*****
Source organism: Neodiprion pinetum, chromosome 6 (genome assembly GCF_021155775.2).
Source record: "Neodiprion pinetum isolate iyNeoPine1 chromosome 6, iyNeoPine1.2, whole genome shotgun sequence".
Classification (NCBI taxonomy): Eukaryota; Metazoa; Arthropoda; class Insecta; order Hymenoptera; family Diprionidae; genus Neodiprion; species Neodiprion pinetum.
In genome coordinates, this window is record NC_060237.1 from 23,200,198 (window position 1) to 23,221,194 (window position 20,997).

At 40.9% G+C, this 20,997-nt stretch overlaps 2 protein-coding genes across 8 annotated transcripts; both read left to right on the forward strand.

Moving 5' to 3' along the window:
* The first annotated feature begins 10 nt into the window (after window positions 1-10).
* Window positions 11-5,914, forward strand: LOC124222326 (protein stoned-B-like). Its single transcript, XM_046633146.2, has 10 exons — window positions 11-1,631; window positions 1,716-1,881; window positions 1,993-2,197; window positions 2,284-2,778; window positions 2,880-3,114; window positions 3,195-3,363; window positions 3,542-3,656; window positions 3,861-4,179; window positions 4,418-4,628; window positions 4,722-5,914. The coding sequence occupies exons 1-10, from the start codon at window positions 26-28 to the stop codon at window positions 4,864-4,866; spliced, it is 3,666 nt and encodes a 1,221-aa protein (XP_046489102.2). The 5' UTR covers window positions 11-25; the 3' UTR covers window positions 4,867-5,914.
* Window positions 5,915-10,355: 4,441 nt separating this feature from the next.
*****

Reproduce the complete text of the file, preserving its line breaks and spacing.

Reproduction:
Source organism: Neodiprion pinetum, chromosome 6 (genome assembly GCF_021155775.2).
Source record: "Neodiprion pinetum isolate iyNeoPine1 chromosome 6, iyNeoPine1.2, whole genome shotgun sequence".
Classification (NCBI taxonomy): Eukaryota; Metazoa; Arthropoda; class Insecta; order Hymenoptera; family Diprionidae; genus Neodiprion; species Neodiprion pinetum.
In genome coordinates, this window is record NC_060237.1 from 23,200,198 (window position 1) to 23,221,194 (window position 20,997).

At 40.9% G+C, this 20,997-nt stretch overlaps 2 protein-coding genes across 8 annotated transcripts; both read left to right on the forward strand.

Moving 5' to 3' along the window:
* The first annotated feature begins 10 nt into the window (after window positions 1-10).
* Window positions 11-5,914, forward strand: LOC124222326 (protein stoned-B-like). Its single transcript, XM_046633146.2, has 10 exons — window positions 11-1,631; window positions 1,716-1,881; window positions 1,993-2,197; window positions 2,284-2,778; window positions 2,880-3,114; window positions 3,195-3,363; window positions 3,542-3,656; window positions 3,861-4,179; window positions 4,418-4,628; window positions 4,722-5,914. The coding sequence occupies exons 1-10, from the start codon at window positions 26-28 to the stop codon at window positions 4,864-4,866; spliced, it is 3,666 nt and encodes a 1,221-aa protein (XP_046489102.2). The 5' UTR covers window positions 11-25; the 3' UTR covers window positions 4,867-5,914.
* Window positions 5,915-10,355: 4,441 nt separating this feature from the next.